• Dianna Huff

      Larry — Time is a consideration but so is the type of business model and the company itself. Does a company like HCR featured in the article really have “only” seven seconds? My hunch is no — especially since people are looking for a something as personal a senior caregivers.

      Ditto for manufacturing companies or other types of “considered” services.

      In the survey report I did with KoMarketing Associates, our data showed that buyers want to see Products and Services first.

      Again, going on hunch, I’m going to assume that a buyer will take longer than 7 seconds to read a product page and then make some type of decision to take the next step, whatever it is.

      The problem with this “above the fold” discussion is that marketers have lumped all sites, content and business models under one designation — B2B, B2C, whatever. It really does depend on your company’s goals, objectives, content, etc. etc. etc. Plus, analyzing your own data, of course.

  • Sean D. Francis

    The Golden Triangle still exists and people still read sites in an ‘F’ pattern. People also like to have lots of starts and stops to their content which if done correctly, guides them all the way down to the bottom of your content. It all depends on the purpose of the page. The fold is a myth, though and has been a long time. People scroll. In fact, watching people load up websites on tablets, one of the first things they do is flick to the bottom to see how long the article is before starting to read.

    • Dianna Huff

      Sean — I agree about the flicking through on pages when on a tablet. I do that too — not so much for length but to see what’s on the page and to ensure I’m in the right place.

  • Michael Martinez

    Your message is technically correct (there is no “fold” on today’s Internet) but it’s not quite the message that Web designers should be told. The trend in Web design lately has been to sacrifice user experience for big splashy images that do nothing except take up space. Those images need to go away and the top of the page needs to be returned to functionality.

    • Tom Slage

      Wholeheartedly agree with this except for the “functionality” parameter. The top of the page should be reserved for connecting with the needs and expectations of the audience, which may be functionality (stuff users can do) but it might be graphical as well, depends.

      Agreed though that this is not an invitation for designers to abandon functionality in favor of aesthetics.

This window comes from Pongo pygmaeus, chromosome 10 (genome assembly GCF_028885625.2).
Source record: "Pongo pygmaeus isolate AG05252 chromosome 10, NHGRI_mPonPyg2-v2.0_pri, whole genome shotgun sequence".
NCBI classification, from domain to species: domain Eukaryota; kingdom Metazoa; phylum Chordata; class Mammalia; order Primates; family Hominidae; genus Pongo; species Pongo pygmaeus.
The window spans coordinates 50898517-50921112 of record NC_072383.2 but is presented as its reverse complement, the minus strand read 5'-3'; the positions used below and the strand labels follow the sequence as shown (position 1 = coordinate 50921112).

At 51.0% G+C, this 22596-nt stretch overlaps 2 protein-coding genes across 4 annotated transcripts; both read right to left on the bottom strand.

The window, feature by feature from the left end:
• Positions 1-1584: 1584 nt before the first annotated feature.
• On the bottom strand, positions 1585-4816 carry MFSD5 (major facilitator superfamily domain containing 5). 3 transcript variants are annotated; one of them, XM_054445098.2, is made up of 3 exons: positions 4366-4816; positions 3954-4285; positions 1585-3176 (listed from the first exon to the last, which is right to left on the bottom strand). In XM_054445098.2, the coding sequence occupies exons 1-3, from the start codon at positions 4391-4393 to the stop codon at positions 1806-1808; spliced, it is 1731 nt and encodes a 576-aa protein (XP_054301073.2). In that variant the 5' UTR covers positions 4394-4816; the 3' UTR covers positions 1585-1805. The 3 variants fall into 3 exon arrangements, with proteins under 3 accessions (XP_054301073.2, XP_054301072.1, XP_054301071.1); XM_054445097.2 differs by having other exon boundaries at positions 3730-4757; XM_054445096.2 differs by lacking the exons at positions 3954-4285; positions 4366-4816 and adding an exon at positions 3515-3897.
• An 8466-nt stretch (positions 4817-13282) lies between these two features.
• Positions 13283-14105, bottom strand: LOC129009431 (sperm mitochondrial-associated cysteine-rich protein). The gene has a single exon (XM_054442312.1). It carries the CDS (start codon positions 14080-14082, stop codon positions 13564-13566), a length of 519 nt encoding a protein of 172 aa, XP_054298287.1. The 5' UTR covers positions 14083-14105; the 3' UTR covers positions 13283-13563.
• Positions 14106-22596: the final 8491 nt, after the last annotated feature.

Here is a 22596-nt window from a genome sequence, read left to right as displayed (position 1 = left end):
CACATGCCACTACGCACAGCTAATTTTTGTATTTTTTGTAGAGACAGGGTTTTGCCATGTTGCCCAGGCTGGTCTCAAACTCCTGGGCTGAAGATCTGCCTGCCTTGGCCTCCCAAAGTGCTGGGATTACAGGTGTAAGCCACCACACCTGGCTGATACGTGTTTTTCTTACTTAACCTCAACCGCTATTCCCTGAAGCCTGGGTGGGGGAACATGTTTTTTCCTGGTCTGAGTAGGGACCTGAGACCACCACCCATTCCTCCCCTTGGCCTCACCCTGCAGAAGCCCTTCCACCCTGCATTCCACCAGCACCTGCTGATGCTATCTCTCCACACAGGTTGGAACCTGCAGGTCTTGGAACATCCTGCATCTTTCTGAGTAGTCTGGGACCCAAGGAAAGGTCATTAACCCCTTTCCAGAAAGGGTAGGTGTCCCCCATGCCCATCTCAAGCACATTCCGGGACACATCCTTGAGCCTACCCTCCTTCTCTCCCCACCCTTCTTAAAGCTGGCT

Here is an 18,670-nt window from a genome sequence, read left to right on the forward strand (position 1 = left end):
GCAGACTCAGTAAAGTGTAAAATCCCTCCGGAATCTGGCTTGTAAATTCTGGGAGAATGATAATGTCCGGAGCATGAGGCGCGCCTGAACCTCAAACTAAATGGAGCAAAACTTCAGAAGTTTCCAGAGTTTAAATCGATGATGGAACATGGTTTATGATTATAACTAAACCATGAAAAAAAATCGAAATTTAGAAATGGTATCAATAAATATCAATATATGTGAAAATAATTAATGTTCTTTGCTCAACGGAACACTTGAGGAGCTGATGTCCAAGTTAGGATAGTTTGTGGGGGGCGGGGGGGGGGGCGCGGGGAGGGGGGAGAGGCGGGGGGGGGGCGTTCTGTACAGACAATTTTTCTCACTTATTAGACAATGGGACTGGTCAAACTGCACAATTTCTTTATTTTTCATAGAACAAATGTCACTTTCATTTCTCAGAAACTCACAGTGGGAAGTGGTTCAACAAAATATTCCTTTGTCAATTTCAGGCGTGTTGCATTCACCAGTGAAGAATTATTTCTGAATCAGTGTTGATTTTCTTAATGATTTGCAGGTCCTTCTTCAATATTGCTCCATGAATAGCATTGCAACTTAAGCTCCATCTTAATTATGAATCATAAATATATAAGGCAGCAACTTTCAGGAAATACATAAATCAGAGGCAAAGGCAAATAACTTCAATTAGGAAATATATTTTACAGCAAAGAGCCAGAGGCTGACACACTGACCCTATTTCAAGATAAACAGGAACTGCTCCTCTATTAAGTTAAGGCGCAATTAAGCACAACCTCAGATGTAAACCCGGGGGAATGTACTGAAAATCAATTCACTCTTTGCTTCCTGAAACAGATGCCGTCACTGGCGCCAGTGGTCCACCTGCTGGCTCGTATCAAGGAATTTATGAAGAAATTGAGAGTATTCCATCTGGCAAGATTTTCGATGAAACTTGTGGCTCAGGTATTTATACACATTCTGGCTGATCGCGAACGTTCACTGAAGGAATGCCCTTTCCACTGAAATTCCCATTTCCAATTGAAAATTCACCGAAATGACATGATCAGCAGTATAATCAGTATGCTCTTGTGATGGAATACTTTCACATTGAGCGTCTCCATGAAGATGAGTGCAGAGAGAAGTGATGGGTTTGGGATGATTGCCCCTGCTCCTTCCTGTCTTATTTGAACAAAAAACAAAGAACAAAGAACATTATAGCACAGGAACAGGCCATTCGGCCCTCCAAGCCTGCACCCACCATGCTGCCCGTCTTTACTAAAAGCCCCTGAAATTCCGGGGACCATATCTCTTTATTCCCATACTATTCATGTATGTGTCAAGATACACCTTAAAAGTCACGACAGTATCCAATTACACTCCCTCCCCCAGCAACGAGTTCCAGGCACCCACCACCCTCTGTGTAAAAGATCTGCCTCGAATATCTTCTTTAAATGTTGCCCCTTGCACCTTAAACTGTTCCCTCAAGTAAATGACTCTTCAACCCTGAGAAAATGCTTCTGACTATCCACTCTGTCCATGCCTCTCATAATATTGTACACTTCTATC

• Michael Martinez

        I have never yet seen a real live person use a big splash image in any way but I will be glad to review all case studies.

  • rogercparker

    Dear Dianna:
    Thanks for adding urgency (and excellent visuals) to what I had been considering a “tomorrow” project which really needs to be addressed today.
    Thanks for the sidebar on the “hamburger” icon.

  • Spiffy Solar

    I’m reminded of the old print argument over whether a “turn page” is needed on a sales sheet, post card, etc. I’ve always been of the contention that people turn over single sheets of paper unconsciously, to glance at the other side. I think they tend to scroll, too, if the material is hitting the mark.

    However, there are always people who insist on having rules to follow and people who produce the studies for them to follow. The best design can’t be broken into such rules and often blows the user studies away. The hard part is deciding if a given project is worth the effort and risk or not. Or if it is better to stick to the tried and true.

  • Mary E. Wright

    A well-written piece. I would save “above the fold” for times when referring to the placement of your site in search results; don’t you always want to be on the first screen to pop up in a search (before scrolling down)?

  • Jeff Johnston

    “Above-the-fold” may be on its way out, but Google will still penalize a site if there’s not enough content “ATF.”

    And more important than responsive design is the oncoming responsive content — content that changes based on the device.

    • 醉拳

      I agree with this. You definitely don’t want to go over board with not caring how fast your pages ‘above-the-fold’ load and how much content they reveal to the user.

      IMHO this is not a well-thought post.

  • Greg Hague

    Great post Dianna. My head had been in an archaic “above the fold” mode.